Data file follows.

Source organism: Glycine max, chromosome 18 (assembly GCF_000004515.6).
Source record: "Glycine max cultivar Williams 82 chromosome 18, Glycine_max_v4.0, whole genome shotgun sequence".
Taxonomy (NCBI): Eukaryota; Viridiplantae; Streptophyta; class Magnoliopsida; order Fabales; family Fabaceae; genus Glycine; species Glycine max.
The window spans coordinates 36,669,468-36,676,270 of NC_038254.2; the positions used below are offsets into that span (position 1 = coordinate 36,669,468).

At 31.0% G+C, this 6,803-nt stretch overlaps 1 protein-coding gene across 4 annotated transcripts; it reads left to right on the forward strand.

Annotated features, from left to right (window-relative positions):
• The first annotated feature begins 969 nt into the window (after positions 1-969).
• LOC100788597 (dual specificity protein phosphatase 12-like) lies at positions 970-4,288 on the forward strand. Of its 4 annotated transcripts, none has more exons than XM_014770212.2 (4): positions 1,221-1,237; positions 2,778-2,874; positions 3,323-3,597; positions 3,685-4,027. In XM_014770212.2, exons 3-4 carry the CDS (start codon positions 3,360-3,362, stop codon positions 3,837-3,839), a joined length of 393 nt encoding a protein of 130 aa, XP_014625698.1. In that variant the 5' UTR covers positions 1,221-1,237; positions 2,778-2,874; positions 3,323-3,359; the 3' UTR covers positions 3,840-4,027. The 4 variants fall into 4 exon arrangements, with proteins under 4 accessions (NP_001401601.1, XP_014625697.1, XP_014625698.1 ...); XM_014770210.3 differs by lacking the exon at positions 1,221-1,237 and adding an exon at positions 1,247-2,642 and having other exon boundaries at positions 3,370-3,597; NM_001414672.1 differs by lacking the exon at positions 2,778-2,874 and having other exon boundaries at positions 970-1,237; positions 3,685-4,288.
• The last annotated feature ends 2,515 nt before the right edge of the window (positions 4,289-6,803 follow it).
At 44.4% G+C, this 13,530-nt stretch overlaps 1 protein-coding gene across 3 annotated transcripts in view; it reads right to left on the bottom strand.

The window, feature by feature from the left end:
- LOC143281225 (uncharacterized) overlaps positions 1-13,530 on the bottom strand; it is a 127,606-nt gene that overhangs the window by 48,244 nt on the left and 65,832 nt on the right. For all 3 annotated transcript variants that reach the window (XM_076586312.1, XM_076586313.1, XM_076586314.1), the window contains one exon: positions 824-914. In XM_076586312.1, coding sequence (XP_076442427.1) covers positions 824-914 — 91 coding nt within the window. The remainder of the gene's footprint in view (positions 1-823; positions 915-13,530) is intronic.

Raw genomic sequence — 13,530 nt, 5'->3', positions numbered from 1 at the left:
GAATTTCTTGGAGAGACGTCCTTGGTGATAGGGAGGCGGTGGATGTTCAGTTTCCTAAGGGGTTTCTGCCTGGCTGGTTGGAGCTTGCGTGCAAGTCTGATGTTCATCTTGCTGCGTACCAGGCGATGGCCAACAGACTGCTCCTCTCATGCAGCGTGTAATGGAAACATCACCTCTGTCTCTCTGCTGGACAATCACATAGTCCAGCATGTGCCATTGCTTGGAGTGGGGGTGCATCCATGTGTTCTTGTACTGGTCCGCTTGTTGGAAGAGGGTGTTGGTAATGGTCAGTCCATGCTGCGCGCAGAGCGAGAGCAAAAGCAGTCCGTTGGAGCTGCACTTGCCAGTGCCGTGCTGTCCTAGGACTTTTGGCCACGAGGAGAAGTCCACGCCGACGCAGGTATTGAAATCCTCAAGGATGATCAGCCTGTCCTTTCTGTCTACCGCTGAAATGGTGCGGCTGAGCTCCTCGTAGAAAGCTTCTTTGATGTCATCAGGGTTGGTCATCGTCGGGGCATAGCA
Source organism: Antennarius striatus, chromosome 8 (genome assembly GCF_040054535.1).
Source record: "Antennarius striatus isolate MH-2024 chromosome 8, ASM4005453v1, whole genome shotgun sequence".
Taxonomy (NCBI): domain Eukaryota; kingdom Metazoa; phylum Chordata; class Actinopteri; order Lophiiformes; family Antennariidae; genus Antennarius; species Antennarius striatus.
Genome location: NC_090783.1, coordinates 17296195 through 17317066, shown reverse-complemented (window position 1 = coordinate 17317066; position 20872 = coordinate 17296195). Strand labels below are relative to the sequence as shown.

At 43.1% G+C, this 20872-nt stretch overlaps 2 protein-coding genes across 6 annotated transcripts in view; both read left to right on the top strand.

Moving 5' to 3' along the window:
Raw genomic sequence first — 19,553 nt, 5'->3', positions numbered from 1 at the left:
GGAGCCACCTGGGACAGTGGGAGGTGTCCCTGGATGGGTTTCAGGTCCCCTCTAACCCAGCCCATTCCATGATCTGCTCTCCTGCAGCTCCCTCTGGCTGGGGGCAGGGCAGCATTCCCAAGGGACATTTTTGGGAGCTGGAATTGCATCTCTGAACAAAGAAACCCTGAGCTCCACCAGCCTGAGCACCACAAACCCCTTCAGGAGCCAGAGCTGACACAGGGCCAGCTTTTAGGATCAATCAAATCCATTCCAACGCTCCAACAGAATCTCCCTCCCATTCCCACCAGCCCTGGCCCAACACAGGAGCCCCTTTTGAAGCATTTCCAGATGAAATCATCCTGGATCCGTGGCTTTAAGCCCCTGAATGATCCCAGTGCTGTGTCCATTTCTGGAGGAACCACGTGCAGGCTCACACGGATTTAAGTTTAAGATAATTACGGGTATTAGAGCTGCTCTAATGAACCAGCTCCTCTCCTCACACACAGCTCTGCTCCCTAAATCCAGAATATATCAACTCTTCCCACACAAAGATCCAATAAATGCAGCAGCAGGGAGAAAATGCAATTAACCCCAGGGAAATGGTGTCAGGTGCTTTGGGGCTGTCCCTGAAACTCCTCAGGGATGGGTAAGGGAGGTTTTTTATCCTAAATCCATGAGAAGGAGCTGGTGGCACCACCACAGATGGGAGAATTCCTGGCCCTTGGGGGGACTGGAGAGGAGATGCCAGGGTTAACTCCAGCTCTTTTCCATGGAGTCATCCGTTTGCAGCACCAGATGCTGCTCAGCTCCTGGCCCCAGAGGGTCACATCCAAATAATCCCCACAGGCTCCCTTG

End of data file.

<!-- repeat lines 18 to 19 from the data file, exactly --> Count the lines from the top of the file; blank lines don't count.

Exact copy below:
Genome location: NC_090783.1, coordinates 17296195 through 17317066, shown reverse-complemented (window position 1 = coordinate 17317066; position 20872 = coordinate 17296195). Strand labels below are relative to the sequence as shown.

At 43.1% G+C, this 20872-nt stretch overlaps 2 protein-coding genes across 6 annotated transcripts in view; both read left to right on the top strand.